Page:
About Us
Global Law Experts Logo
Global Law Experts Logo

Find a Global Law Expert

Practice Area


Since 2010, the Global Law Experts annual awards have been celebrating excellence, innovation and performance across the legal communities from around the world.

David Rotfleisch: A Tax Lawyer’s Viewpoint on Bitcoin Mining and its Tax Consequences

posted 2 years ago

Bitcoin is a decentralized cryptocurrency that uses a distributed ledger technology called a blockchain to store transaction data. The whole history of all transactions involving Bitcoin within its network is recorded on the blockchain. In this system, currencies are divided and dispersed among “nodes” or “peers,” who work together to confirm the legality of each transaction.

For instance, the network of nodes, which contains the exact same history of transactions, must validate the transaction if two parties want to transfer a specific amount of Bitcoin. The transfer will be noted in the public ledger and become authenticated if the transactions are confirmed.

The blockchain stores transactions in “blocks,” each of which contains an answer to a “difficult” mathematical puzzle that verifies the transactions contained inside it. When another node or peer in the network validates and completes a block, it connects to the most recently verified block, producing a chain of verified blocks. Bitcoin mining is the process of solving these complicated mathematical puzzles to verify Bitcoin transactions.

To be clear, the mathematical problem is not particularly difficult. The job entails employing computer power to be the first miner to predict the proper 64-digit hexadecimal number, commonly known as the hash value, that is less than or equal to a target hash. In other words, the work is essentially speculative.

How does Bitcoin Mining Work?

The Bitcoin mining process relies around on locating a hash value that is equal to or less than a particular target value.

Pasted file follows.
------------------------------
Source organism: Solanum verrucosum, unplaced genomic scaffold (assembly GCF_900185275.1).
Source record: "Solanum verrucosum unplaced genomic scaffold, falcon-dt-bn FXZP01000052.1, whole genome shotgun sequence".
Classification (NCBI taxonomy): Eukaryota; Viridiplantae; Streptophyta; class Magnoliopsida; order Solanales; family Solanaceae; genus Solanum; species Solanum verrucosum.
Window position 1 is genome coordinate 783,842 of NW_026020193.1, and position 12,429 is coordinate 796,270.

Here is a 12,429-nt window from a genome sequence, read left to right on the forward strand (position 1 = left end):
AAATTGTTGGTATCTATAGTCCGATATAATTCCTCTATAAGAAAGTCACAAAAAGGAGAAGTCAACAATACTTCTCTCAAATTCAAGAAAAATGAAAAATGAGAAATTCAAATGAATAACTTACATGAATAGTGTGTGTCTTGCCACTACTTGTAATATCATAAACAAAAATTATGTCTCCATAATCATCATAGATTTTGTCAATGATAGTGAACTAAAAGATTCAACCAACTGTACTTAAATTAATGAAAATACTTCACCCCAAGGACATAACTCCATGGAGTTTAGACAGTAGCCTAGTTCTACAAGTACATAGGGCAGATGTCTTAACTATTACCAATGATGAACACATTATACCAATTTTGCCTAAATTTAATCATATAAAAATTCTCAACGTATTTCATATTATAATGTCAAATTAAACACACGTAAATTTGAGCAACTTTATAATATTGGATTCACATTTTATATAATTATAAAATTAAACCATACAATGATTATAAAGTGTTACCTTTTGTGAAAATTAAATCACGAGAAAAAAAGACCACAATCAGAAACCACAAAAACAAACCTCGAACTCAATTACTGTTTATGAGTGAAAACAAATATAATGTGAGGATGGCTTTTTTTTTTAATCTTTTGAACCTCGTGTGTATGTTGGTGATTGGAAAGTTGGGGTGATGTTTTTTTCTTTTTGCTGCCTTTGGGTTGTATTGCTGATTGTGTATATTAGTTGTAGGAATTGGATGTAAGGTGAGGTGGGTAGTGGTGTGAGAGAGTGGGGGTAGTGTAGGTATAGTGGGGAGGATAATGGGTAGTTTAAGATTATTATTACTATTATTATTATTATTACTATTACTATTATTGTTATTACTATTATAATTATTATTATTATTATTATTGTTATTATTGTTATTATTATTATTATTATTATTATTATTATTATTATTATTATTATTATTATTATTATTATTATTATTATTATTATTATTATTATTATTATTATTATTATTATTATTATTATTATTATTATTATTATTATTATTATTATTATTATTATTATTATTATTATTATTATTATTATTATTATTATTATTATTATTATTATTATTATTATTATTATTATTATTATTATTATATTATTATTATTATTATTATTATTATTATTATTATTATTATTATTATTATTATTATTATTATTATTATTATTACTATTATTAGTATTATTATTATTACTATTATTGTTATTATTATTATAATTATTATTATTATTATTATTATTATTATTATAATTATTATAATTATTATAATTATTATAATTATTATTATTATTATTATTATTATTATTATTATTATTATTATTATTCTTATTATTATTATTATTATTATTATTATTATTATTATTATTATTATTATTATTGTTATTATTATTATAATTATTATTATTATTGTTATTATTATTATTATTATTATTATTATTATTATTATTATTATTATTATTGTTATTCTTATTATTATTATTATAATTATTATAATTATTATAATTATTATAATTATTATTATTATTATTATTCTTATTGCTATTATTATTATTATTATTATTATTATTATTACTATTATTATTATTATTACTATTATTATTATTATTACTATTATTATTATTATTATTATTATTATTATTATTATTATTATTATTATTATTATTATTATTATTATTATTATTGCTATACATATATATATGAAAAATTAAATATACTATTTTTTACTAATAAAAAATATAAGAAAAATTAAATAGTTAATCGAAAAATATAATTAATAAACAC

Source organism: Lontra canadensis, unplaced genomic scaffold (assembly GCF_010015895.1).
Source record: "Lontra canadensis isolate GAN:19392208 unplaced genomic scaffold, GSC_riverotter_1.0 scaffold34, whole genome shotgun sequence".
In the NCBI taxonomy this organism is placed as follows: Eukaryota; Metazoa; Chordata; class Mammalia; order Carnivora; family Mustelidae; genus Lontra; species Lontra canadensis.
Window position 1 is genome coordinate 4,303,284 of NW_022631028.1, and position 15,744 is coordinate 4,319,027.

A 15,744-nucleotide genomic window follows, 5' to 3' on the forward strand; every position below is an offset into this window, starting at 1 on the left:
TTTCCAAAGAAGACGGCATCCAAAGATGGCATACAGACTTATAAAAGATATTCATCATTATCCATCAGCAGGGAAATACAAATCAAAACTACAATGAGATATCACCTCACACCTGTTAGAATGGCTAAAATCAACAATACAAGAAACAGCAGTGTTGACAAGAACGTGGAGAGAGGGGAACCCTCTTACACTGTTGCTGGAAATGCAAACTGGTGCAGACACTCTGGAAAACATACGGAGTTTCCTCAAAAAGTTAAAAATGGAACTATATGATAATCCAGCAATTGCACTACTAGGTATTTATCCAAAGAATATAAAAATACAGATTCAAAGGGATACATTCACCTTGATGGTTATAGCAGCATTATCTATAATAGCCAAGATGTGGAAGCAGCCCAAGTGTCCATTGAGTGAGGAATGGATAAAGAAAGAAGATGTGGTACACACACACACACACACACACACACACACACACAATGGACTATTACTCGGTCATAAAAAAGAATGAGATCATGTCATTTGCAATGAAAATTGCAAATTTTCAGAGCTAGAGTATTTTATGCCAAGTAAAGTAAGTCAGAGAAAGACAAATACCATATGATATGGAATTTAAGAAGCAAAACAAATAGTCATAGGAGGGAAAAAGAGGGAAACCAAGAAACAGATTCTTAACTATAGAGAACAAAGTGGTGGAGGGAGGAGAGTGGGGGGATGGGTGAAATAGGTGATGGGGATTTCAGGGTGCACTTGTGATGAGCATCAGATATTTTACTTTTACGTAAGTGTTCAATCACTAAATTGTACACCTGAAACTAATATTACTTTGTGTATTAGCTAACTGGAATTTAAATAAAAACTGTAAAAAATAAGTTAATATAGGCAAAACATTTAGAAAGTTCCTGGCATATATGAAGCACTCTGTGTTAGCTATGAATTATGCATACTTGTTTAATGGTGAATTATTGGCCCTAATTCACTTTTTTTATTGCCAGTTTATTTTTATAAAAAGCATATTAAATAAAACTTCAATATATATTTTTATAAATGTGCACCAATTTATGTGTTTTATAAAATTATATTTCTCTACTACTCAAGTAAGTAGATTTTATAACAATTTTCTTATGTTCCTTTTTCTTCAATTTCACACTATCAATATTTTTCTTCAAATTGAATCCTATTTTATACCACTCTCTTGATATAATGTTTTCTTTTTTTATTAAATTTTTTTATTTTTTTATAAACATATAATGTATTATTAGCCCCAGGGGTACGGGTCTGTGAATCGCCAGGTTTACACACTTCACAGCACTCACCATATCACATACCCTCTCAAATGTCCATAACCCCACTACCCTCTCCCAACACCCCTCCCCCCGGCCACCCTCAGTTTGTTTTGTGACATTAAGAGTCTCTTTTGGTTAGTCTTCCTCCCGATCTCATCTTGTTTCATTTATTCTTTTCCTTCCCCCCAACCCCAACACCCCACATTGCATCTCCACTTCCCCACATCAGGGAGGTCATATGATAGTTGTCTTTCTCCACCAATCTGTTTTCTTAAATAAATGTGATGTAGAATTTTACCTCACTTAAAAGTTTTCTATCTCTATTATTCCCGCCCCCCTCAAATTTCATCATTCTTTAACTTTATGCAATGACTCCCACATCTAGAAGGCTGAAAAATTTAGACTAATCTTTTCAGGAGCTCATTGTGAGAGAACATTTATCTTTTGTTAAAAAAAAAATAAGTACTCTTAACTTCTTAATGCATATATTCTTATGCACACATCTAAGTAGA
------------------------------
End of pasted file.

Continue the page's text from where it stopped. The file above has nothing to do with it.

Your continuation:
The Bitcoin mining process is as follows: (1) a miner is required to join the Bitcoin network and get connected to other nodes; (2) the miner has to wait and listen for the broadcast of new blocks on the network; (3) validation of new blocks must be done by the miner by looking into the nonce value that can prove its validity; (When a nonce value is hashed, it produces an output hash. The miner’s task is to alter the nonce value until the hash output value is equal to or less than a specified target hash. If the miner discovers the correct nonce value, the block is validated.); (4) if the mined block is validated by other miners, the miner who worked on it will be paid in the form of Bitcoin allocation.

The only means to record and validate Bitcoin transactions is through mining, hence it is crucial to the ongoing operation of the Bitcoin system. In other words, a Bitcoin miner is engaging in a task that preserves the integrity of the Bitcoin network. Since no transactions will be validated without miners, the Bitcoin system won’t work.

Rewards for Bitcoin Mining

Mining for bitcoin has two consequences or outcomes. First, the blockchain’s accuracy and legitimacy are ensured. Miners check that no transaction is replicated or recorded more than once. Second, when a Bitcoin miner successfully validates a block of a Bitcoin transaction, they are rewarded with a newly minted Bitcoin by the Bitcoin protocol as well as transaction fees from the people who took part in the transaction, also paid in Bitcoin. In other words, the miner who validates the block will be paid, and the reward comes in the form of both transaction fees and newly-minted Bitcoin rewards.

An accurate block verification by a Bitcoin miner results in a portion of newly produced Bitcoin being awarded to them. Since mining is a key component of creating new Bitcoin, this is the sole way to create it. To put it another way, when a miner successfully verifies a block, new bitcoins are created in accordance with the Bitcoin protocol, and the miner gets a certain amount of bitcoins as a reward. A Bitcoin miner also receives transaction fees from the users taking part in the transaction, as stated above. In general, the transaction charge right now is about 1% of the block reward. Due to this, rather than transaction fee rewards, the Bitcoin rewards (i.e. the newly minted Bitcoin) make up most of the miner’s income.